6. A book written in Africa: Freshwater by Akwaeke Emezi
List Progress: 18/30
A young woman named Ada is an ogbanje, an evil spirit. Or perhaps she just has one inside her. Or perhaps she is mentally ill. Or perhaps she is mentally ill, but also has spirits inside her. Or perhaps the truth is ever-shifting and there is no real answer. Freshwater, the debut novel by Nigerian author Akwaeke Emezi, entertains all of these possibilities in one story. It is a rich idea and set-up that Freshwater spends a lot of time delving into, but somewhat at the expense of an actual plot and narrative arc.
The thing that enticed me the most about Freshwater is that it is almost entirely told from the perspective of the spirits living inside of Ada. They see her as a host, a flesh cave, occasionally a friend and sometimes a nuisance, but they can never feel too close to her, because they do not see reality as humans do. Different spirits narrate different chapters and each bring their own flavor and prose style, as does Ada on the rare occasions she narrates. We follow Ada from her childhood in Nigeria, to moving to America for college, and through an array of troubled relationships. Unfortunately, this piecemeal narrative makes for a bit of a slideshow effect, where we are shown snapshots of Ada’s life without a real sense of what everything is building to. Add in a slightly non-linear aspect, where important context about her childhood is not revealed until the end of the novel, and the story does not end up having much momentum.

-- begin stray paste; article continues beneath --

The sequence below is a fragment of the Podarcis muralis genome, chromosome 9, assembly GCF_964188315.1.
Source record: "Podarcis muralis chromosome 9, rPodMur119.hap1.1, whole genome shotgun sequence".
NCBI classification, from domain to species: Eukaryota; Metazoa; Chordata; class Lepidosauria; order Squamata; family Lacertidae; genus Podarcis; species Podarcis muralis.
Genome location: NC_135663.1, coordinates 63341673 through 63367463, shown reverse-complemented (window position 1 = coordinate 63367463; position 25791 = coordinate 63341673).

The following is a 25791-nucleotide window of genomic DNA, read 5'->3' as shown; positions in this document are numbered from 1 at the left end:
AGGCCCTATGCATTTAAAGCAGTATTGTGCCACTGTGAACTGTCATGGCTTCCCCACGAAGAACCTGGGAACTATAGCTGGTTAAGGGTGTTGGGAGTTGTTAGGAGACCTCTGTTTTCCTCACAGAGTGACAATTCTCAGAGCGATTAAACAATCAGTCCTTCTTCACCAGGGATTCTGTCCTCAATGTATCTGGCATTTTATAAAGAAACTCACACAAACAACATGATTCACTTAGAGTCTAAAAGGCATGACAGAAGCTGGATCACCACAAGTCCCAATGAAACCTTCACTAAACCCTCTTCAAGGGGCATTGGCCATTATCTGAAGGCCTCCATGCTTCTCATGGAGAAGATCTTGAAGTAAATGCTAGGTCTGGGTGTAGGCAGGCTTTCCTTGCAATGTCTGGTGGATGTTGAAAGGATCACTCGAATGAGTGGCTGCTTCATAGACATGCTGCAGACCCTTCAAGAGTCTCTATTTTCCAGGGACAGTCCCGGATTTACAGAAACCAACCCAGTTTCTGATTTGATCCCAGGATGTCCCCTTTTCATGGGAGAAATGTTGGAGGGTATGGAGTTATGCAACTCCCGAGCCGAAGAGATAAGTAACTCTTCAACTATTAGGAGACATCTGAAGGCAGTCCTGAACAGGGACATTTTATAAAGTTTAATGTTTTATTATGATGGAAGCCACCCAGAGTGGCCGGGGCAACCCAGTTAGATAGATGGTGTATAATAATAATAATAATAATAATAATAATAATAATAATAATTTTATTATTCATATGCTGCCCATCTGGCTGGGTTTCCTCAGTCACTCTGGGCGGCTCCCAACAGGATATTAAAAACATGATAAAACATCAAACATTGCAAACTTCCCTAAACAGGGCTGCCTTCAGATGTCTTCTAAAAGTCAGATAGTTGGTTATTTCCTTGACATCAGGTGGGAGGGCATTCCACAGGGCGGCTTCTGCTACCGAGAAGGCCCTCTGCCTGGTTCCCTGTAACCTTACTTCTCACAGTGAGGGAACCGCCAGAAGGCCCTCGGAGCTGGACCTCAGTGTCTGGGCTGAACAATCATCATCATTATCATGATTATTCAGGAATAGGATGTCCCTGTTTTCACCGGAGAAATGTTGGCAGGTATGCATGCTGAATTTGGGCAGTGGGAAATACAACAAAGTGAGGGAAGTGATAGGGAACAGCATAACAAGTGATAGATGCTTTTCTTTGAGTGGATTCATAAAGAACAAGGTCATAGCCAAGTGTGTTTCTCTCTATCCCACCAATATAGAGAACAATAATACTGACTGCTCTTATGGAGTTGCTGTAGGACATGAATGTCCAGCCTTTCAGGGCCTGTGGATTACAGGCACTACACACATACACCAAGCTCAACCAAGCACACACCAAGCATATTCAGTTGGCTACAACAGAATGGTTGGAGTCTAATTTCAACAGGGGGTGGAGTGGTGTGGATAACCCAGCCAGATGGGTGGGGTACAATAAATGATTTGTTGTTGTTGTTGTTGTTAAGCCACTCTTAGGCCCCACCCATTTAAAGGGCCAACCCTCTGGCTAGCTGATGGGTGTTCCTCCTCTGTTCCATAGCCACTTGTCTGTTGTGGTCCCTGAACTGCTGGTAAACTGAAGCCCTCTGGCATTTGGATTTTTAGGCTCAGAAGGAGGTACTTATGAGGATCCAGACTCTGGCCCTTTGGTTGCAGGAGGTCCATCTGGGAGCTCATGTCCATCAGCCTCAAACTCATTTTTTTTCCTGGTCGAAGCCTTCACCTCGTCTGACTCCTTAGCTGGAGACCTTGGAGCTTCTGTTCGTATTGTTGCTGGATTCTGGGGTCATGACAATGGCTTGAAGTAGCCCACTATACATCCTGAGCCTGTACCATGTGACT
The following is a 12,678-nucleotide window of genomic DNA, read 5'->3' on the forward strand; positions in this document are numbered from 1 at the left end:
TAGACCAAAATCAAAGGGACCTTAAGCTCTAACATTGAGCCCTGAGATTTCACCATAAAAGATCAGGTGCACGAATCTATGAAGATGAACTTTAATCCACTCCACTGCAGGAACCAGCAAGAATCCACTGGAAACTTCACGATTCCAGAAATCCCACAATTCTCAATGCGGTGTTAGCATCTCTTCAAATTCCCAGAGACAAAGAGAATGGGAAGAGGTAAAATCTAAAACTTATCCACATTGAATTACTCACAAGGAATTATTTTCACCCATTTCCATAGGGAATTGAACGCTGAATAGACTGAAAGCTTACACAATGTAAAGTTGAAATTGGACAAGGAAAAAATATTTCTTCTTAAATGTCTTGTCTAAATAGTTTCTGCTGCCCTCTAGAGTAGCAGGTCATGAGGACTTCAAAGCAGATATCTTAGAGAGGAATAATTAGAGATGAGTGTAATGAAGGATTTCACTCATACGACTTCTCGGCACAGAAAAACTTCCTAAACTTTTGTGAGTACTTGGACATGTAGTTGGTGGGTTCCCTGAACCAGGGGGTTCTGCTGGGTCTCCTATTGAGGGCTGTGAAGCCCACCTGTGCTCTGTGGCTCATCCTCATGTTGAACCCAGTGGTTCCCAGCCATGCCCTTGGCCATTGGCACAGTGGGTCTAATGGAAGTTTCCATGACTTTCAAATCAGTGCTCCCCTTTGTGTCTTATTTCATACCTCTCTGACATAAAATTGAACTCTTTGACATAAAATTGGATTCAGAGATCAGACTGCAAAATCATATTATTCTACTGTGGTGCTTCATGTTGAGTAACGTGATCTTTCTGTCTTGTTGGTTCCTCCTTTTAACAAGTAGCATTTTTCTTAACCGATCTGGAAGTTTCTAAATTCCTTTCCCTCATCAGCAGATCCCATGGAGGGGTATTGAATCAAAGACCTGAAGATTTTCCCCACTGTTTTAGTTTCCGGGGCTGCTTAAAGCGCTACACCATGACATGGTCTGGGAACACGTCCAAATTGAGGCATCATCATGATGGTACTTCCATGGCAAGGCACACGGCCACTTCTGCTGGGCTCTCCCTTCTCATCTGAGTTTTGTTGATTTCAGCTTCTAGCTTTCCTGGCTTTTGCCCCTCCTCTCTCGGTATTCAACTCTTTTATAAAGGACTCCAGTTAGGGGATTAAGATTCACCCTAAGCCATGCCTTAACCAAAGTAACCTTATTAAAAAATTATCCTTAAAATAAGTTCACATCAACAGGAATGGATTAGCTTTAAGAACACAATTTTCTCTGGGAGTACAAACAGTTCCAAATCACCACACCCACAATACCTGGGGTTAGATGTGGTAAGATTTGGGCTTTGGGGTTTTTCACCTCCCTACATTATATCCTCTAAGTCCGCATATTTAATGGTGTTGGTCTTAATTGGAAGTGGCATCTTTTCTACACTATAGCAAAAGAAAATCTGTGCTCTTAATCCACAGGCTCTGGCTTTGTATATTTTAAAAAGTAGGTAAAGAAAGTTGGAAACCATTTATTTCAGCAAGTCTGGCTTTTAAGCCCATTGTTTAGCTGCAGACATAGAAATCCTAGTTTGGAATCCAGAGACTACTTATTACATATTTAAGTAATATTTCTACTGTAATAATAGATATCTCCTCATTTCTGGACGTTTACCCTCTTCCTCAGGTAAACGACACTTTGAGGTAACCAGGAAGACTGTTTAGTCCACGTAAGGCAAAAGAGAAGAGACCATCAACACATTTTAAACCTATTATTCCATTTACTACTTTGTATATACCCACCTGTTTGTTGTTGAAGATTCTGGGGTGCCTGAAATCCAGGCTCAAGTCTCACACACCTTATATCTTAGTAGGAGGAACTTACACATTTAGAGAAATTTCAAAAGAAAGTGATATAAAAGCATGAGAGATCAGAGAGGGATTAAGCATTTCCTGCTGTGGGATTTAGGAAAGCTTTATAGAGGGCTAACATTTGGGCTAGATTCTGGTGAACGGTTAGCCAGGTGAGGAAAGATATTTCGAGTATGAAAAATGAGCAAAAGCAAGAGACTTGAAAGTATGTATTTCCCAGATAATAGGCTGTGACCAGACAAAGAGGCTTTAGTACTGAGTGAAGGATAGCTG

Freshwater has been referred to as semi-autobiographical, and while I don’t know much about Emezi, this does feel like a very personal work. That goes a ways towards explaining both the pros and cons of this book: Emezi is close enough to richly portray the inside of the character’s head, but not far enough away to craft a beginning, middle and end to her own story. Freshwater is an intense, at times fascinating read, but it left me craving a bit more structural to hang its prose on.
Would I Recommend It: Yes, for a reader interested in a more experiential read.